From the Desk of the Building Inspector
With good weather and longer days approaching, it's a good time to plan ahead if you're thinking about a home improvement project or an addition. The Village Building Department will provide you with the building permit application and required forms. We also will assist you in reviewing your property survey and to check if the proposed work will fit within the Village Zoning guidelines. Surveys are kept at Village Hall, and are available for viewing after completing a Freedom of Information Law (F.O.I.L.) request.
The Building Department is responsible for issuing the required building permits, and to check that the design and execution of construction work meets the requirements of the Building Code of N.Y. State. Upon completion, the appropriate Certificate of Occupancy will be issued. To clarify some common misconceptions, building permits are required for any construction, including finished basements, pools (both in-ground and above ground), sheds over 144 square feet, and fences. Sheds that are smaller than 144 square feet are still subject to location, setback, and spacing requirements as set forth in the Village Zoning Code. All completed work must be covered by a Certificate of Occupancy. The potential sale or refinancing of your property may be stopped due to the lack of an appropriate Certificate of Occupancy. If you have any questions or concerns, we are available to review your property files with you.
Along with issuing building permits, the Building Department is responsible for conducting violation searches. A violation search is often done at the request of a Title Company in response to refinancing or sale of a home. The Building Department records are checked against the property to verify that no work has been done without the required building permit. Additionally, we check various items at the property including smoke detectors, carbon monoxide detectors, fire separation between the garage and living space, boiler and water heater pressure relief discharge pipes, swimming pool safety barrier requirements, deck railings and guards. We also inspect the overall condition and maintenance of the property. Following a satisfactory violation search, the Building Department will issue a "no violation" letter, and provide copies of Certificates of Occupancy.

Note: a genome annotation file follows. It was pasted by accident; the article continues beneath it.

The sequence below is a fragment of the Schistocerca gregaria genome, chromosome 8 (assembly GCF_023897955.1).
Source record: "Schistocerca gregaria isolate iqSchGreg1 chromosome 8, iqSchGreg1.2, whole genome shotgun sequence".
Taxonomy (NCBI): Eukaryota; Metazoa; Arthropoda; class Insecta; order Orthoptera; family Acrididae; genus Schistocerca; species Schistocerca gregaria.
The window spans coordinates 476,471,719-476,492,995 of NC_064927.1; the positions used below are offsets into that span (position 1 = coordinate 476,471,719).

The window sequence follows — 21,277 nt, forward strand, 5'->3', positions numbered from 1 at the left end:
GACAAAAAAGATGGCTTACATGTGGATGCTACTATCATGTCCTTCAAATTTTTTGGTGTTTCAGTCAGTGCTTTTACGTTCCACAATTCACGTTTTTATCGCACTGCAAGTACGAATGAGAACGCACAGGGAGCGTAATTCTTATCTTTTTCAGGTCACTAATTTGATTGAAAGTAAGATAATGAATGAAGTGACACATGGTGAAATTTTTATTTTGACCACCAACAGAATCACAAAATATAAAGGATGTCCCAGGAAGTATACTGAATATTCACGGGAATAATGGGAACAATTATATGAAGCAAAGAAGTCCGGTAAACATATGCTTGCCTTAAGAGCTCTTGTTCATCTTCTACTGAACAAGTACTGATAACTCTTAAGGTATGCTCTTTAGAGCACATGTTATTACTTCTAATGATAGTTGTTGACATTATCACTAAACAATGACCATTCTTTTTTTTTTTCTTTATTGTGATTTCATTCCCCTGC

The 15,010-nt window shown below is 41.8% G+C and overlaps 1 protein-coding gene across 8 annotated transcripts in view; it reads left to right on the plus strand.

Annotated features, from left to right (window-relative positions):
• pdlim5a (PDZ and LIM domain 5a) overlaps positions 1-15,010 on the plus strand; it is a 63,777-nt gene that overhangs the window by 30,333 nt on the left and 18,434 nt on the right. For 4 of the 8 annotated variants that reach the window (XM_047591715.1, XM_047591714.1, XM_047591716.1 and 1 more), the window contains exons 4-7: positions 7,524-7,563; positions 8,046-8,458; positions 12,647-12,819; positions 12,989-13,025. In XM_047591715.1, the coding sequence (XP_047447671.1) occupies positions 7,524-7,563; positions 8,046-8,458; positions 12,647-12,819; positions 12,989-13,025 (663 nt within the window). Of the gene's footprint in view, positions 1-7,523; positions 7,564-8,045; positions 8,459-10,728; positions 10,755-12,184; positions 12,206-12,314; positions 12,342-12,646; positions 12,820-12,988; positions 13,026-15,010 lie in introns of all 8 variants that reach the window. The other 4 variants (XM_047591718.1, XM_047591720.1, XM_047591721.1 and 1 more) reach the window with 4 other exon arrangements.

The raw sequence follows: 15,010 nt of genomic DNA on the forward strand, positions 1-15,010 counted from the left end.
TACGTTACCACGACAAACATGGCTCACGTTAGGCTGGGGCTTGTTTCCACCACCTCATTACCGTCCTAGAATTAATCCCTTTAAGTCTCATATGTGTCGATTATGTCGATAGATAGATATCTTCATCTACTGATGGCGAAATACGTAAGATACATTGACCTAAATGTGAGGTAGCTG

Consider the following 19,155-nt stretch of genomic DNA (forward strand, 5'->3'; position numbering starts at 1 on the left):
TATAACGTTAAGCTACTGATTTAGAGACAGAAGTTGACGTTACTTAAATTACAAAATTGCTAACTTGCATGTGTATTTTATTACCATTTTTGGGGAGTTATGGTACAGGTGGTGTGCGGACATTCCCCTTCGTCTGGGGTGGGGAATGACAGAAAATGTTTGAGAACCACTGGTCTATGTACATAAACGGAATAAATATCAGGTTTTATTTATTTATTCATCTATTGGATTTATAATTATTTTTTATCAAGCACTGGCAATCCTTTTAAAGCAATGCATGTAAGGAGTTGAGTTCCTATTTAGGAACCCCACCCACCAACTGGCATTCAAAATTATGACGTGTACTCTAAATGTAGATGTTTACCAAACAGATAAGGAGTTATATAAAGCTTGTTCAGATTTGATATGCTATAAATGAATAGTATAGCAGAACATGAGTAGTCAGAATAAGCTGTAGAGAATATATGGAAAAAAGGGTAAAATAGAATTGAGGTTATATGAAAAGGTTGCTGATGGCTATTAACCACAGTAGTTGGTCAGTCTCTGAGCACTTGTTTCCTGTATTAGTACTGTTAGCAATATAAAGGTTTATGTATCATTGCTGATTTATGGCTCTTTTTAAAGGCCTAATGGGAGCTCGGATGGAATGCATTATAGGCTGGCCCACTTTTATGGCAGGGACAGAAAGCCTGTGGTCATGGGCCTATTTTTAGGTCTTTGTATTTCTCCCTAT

By Frank Wilson III, Fire Inspector
As of February 22, 2010, Amanda's Law has been adopted by the State of New York. This updated law governs and mandates the use of Carbon Monoxide (CO) alarms in the home.
NEW YORK STATE FIRE CODE section 611.3.4 requires that in existing buildings and structures: one and two Family dwellings, multiple single family dwellings (townhouses), and buildings owned as a condominium or cooperative and containing dwelling accommodations. A carbon monoxide alarm shall be installed within each dwelling unit or sleeping unit on the lowest story having a sleeping area.
Carbon monoxide alarms shall be listed and labeled as complying with UL 2034 or CAN/CSA 6.19, and shall be installed in accordance with the manufacture's installation instructions.
Carbon Monoxide (CO) is defined as: a colorless, odorless, tasteless, poisonous gas which is highly toxic to humans and animals.
Carbon Monoxide sources include:
a. Any fuel- burning appliance that is malfunctioning or improperly installed.
b. Furnaces, gas range/ stove, gas clothes dryer, water heater, portable fuel-burning space heaters, fireplaces, generators and wood burning stoves.
c. Vehicles, generators and other combustion engines running in attached garages.
d. Blocked chimney or flue.
e. Cracked or loose furnace exchanger.
f. Back drafting and changes in air pressure.
g. Operating a grill in an enclosed area.
Effects of Carbon Monoxide (CO) exposure are:
a. Common Mild Exposure- Slight headache, nausea, vomiting, fatigue, flu-like symptoms.
b. Common Medium Exposure- Throbbing headache, drowsiness, confusion, fast heart rate.
c. Common Extreme Exposure- Convulsions, unconsciousness, brain damage, heart and lung failure followed by death.
d. If you experience even mild CO poisoning symptoms, immediately consult a physician
If your CO alarm goes off, you need to get everyone out of the house into fresh air and call 911 from a neighbors house.
Carbon Monoxide is a silent killer. A CO alarm will save you and your family's life.